Their view

Reader wonders ‘Who let the dogs out?’

There is a dangerous situation developing in the area of 27th Street, here in Point Pleasant. For the past year or so our neighborhood has been held prisoner by pit bulls, and the situation seems to be escalating.

It all began over a year ago with attacks on neighbors and their pets by a large, male pit bull. After biting one woman, attacking the teen-aged grandson of one of my neighbors, and killing a neighbor’s dog, it was ordered that the offending animal be removed, which it was. But not before the owner acquired a female pit bull to replace the one ordered to be removed, and not before the male impregnated the female.

The upshot of all this is that now, instead of one pit bull terrorizing the neighborhood, we now have three: the mother and two of her six offspring. Two neighbors have already been bitten by these dogs and my own dog was viciously attacked as I walked him by these dogs running loose through the neighborhood; a totally unwarranted attack which resulted in over $200 in veterinary bills which the owner refuses to pay.

So what, you might ask, is being done about this threat to our families and our pets? As mentioned earlier, the original pit bull was ordered to be removed from the neighborhood, which he was. Since then, however, the response has not been so positive. When my dog was attacked, I did what I was supposed to do and contacted 911 to request a police officer come so I could file a report, and the dog warden to, hopefully, remove the dogs. After waiting nearly three hours, a police officer finally arrived and took a report and, about the same time, the Dog Warden showed up to take a report, as well. (Note: The Dog Warden informed me at the time that, although he could take a report, there was nothing he could do, since this was the first time he had been called.)

Since that time, the pit bulls have been loose on at least two separate occasions. The first time, a Point Pleasant City Police officer issued a citation to the owner for violation of the city leash law and told us to contact the department any time there was a recurrence and the owner would be cited again. Obviously, this policy has changed in the last month because Saturday (November 5) when my grandson came running into the house, agitated and out of breath, exclaiming that the pit bulls were running loose again, we did as instructed. My wife called 911 to request an officer as I took pictures of all three dogs gamboling through the neighborhood, unleashed and wild. (We also called the neighbors and warned them against going outside or letting their animals out.)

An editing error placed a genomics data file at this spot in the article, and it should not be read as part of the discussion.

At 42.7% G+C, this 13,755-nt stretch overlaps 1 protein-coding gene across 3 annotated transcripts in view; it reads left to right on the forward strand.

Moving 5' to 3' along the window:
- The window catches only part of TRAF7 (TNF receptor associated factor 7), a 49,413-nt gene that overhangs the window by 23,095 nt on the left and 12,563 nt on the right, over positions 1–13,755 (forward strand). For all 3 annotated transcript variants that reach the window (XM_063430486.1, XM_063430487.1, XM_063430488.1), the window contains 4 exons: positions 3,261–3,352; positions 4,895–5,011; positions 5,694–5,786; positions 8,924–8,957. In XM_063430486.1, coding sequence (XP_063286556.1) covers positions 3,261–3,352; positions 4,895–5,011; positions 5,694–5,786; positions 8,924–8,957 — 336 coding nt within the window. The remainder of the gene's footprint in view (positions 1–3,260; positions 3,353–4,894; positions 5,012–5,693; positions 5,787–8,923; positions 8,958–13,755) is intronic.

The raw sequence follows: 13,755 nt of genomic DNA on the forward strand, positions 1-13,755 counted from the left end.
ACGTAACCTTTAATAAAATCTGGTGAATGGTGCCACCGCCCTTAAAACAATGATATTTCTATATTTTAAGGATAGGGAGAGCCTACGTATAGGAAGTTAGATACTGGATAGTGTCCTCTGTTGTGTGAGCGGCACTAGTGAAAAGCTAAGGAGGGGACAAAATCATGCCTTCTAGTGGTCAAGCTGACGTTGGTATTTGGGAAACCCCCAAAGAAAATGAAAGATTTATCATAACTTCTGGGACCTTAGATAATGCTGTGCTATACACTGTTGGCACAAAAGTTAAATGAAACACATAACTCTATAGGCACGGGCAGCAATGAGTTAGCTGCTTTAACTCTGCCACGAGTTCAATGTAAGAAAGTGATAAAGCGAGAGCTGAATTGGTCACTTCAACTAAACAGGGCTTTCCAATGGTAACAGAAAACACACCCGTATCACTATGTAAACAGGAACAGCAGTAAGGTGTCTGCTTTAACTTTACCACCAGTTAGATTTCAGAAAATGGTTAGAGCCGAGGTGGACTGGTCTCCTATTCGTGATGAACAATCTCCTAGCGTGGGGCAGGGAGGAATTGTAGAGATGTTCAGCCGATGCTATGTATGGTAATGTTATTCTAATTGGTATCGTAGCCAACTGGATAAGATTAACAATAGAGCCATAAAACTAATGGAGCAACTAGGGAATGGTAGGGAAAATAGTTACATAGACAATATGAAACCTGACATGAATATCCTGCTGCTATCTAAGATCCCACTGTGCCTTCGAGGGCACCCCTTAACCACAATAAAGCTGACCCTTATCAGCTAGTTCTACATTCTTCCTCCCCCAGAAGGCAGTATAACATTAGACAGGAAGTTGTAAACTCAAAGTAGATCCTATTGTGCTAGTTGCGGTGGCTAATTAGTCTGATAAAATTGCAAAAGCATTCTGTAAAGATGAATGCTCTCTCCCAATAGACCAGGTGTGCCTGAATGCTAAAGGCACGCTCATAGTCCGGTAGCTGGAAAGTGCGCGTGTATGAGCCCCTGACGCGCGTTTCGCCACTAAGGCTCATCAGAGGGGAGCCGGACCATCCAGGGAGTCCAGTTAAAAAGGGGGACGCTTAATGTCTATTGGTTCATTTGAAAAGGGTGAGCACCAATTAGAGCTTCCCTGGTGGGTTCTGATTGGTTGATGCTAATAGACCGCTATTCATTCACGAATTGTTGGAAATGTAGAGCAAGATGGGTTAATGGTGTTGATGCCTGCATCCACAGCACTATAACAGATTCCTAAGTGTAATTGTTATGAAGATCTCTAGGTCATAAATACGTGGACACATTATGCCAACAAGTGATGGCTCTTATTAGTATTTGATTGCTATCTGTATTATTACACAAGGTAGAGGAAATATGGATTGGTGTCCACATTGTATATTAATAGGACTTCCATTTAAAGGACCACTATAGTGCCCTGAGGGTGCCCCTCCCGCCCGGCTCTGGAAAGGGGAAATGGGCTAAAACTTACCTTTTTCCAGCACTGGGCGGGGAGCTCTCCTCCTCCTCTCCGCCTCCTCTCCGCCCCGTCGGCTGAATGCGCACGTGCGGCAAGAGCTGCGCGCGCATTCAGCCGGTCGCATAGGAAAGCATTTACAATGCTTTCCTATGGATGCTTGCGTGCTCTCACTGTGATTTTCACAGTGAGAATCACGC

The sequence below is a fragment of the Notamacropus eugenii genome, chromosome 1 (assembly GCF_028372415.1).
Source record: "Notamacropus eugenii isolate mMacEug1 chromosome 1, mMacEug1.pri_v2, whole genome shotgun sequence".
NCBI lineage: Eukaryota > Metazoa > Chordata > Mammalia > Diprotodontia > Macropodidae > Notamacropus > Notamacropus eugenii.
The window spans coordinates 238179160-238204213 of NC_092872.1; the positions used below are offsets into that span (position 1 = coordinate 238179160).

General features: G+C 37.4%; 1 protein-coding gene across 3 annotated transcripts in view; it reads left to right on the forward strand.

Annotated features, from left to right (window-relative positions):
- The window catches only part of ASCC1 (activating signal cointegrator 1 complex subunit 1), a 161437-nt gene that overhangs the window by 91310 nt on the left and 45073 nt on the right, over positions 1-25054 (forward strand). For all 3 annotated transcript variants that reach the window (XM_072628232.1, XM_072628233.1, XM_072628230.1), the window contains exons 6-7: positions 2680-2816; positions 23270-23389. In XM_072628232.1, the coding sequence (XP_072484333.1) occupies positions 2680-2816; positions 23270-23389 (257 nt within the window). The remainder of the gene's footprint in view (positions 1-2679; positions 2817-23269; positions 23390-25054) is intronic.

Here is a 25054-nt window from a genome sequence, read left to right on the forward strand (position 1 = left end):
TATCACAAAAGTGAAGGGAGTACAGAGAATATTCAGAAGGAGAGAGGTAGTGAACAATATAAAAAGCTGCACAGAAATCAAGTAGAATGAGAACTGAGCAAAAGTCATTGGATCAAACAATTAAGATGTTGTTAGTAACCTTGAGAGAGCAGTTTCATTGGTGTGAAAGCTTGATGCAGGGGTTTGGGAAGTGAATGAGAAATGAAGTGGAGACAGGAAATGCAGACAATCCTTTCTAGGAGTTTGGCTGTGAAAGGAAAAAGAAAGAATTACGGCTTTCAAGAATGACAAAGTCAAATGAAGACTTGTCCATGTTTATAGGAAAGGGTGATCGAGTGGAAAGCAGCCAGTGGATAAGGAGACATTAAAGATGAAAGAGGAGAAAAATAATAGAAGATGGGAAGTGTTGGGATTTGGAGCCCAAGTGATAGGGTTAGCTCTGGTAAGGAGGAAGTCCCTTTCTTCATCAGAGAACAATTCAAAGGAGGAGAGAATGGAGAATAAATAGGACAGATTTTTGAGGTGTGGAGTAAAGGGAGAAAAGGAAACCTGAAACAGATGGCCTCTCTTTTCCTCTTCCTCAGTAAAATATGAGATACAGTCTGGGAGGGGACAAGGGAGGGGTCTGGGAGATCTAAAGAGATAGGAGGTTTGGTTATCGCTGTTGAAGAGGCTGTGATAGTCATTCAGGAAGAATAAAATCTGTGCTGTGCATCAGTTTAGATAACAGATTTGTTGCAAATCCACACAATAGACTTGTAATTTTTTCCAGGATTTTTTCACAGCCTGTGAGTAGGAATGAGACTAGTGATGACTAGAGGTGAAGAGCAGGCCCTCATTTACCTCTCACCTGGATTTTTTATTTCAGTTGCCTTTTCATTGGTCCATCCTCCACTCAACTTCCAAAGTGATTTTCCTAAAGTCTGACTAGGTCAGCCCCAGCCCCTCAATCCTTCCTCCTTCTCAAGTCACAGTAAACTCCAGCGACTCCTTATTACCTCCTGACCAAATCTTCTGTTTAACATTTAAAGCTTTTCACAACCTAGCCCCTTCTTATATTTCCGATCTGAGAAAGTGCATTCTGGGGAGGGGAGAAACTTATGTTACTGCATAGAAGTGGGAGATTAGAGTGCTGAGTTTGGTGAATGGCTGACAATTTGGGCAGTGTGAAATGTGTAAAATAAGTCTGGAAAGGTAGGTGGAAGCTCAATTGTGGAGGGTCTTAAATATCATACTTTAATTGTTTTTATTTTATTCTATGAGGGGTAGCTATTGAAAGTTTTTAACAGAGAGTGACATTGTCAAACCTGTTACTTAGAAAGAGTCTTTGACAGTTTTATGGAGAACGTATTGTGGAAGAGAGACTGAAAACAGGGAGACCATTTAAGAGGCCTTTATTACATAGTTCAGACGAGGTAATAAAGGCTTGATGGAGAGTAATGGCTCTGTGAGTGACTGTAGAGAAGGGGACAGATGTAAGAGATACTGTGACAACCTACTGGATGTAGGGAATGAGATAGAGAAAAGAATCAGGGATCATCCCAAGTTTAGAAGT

The long and the short of it is that I received a call from the Police Department informing me that since, by this time, the dogs had been returned to their yard, they could not come up and take a report. I was also informed at the time that they (the City Police Department) were not authorized to contact the Dog Warden since only the County Commission had his contact information. It was not until a member of the city administration also witnessed these dogs running loose and reported it that an officer finally arrived and took a report.

How much longer will the residents of this neighborhood be forced to live in fear of these dogs? How long will it be before we will be able to walk our dogs in the neighborhood without looking over our shoulders all the time? When will our children and grandchildren be able to play outside or ride their bicycles in the neighborhood without fear? And when will the average citizens of this town begin receiving the basic city services they deserve?

Jeff Wittman

Point Pleasant

Reader wonders ‘Who let the dogs out?’